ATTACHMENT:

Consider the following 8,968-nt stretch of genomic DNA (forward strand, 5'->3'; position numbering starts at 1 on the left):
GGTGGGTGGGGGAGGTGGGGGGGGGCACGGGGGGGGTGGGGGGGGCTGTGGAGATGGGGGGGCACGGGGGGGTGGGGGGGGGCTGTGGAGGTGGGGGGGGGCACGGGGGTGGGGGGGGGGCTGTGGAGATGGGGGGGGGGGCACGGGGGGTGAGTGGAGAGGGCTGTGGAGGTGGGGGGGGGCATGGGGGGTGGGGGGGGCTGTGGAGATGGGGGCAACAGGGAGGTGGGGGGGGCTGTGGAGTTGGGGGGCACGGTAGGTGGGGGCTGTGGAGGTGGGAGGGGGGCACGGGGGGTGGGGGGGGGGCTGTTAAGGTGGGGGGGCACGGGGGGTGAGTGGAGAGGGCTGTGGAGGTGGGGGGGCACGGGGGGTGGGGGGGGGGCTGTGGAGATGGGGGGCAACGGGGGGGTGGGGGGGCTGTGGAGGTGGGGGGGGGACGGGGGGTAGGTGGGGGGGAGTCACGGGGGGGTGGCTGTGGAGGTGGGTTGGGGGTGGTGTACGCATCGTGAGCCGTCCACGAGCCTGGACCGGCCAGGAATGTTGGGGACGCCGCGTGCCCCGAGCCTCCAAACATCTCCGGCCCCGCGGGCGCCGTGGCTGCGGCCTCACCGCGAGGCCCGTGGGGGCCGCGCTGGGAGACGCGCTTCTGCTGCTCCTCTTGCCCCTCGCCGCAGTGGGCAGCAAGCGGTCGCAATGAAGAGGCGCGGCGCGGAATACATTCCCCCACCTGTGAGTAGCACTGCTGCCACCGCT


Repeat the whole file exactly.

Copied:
Consider the following 8,968-nt stretch of genomic DNA (forward strand, 5'->3'; position numbering starts at 1 on the left):
GGTGGGTGGGGGAGGTGGGGGGGGGCACGGGGGGGGTGGGGGGGGCTGTGGAGATGGGGGGGCACGGGGGGGTGGGGGGGGGCTGTGGAGGTGGGGGGGGGCACGGGGGTGGGGGGGGGGCTGTGGAGATGGGGGGGGGGGCACGGGGGGTGAGTGGAGAGGGCTGTGGAGGTGGGGGGGGGCATGGGGGGTGGGGGGGGCTGTGGAGATGGGGGCAACAGGGAGGTGGGGGGGGCTGTGGAGTTGGGGGGCACGGTAGGTGGGGGCTGTGGAGGTGGGAGGGGGGCACGGGGGGTGGGGGGGGGGCTGTTAAGGTGGGGGGGCACGGGGGGTGAGTGGAGAGGGCTGTGGAGGTGGGGGGGCACGGGGGGTGGGGGGGGGGCTGTGGAGATGGGGGGCAACGGGGGGGTGGGGGGGCTGTGGAGGTGGGGGGGGGACGGGGGGTAGGTGGGGGGGAGTCACGGGGGGGTGGCTGTGGAGGTGGGTTGGGGGTGGTGTACGCATCGTGAGCCGTCCACGAGCCTGGACCGGCCAGGAATGTTGGGGACGCCGCGTGCCCCGAGCCTCCAAACATCTCCGGCCCCGCGGGCGCCGTGGCTGCGGCCTCACCGCGAGGCCCGTGGGGGCCGCGCTGGGAGACGCGCTTCTGCTGCTCCTCTTGCCCCTCGCCGCAGTGGGCAGCAAGCGGTCGCAATGAAGAGGCGCGGCGCGGAATACATTCCCCCACCTGTGAGTAGCACTGCTGCCACCGCT